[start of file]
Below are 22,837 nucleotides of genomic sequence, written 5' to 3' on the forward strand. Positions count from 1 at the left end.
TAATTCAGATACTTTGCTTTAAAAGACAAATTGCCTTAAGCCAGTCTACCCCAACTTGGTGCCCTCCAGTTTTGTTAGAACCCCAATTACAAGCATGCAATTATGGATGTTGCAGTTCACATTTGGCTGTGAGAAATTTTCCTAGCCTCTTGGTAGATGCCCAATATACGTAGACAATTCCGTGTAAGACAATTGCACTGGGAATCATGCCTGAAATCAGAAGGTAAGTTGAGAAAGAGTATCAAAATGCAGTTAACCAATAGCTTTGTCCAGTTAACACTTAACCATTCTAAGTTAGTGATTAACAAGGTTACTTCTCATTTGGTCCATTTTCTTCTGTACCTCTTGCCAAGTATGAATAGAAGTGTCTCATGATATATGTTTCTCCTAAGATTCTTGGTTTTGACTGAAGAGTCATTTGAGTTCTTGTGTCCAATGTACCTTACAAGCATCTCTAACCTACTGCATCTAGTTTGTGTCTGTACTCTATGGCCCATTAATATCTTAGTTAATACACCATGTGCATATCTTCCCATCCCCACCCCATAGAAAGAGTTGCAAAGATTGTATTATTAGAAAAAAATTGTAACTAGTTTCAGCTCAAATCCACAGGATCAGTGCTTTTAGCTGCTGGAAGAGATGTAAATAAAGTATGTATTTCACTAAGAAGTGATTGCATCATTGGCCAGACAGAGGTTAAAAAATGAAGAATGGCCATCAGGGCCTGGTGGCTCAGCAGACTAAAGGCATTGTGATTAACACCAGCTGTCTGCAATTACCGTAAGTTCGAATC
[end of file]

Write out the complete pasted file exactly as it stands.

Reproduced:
Below are 22,837 nucleotides of genomic sequence, written 5' to 3' on the forward strand. Positions count from 1 at the left end.
TAATTCAGATACTTTGCTTTAAAAGACAAATTGCCTTAAGCCAGTCTACCCCAACTTGGTGCCCTCCAGTTTTGTTAGAACCCCAATTACAAGCATGCAATTATGGATGTTGCAGTTCACATTTGGCTGTGAGAAATTTTCCTAGCCTCTTGGTAGATGCCCAATATACGTAGACAATTCCGTGTAAGACAATTGCACTGGGAATCATGCCTGAAATCAGAAGGTAAGTTGAGAAAGAGTATCAAAATGCAGTTAACCAATAGCTTTGTCCAGTTAACACTTAACCATTCTAAGTTAGTGATTAACAAGGTTACTTCTCATTTGGTCCATTTTCTTCTGTACCTCTTGCCAAGTATGAATAGAAGTGTCTCATGATATATGTTTCTCCTAAGATTCTTGGTTTTGACTGAAGAGTCATTTGAGTTCTTGTGTCCAATGTACCTTACAAGCATCTCTAACCTACTGCATCTAGTTTGTGTCTGTACTCTATGGCCCATTAATATCTTAGTTAATACACCATGTGCATATCTTCCCATCCCCACCCCATAGAAAGAGTTGCAAAGATTGTATTATTAGAAAAAAATTGTAACTAGTTTCAGCTCAAATCCACAGGATCAGTGCTTTTAGCTGCTGGAAGAGATGTAAATAAAGTATGTATTTCACTAAGAAGTGATTGCATCATTGGCCAGACAGAGGTTAAAAAATGAAGAATGGCCATCAGGGCCTGGTGGCTCAGCAGACTAAAGGCATTGTGATTAACACCAGCTGTCTGCAATTACCGTAAGTTCGAATC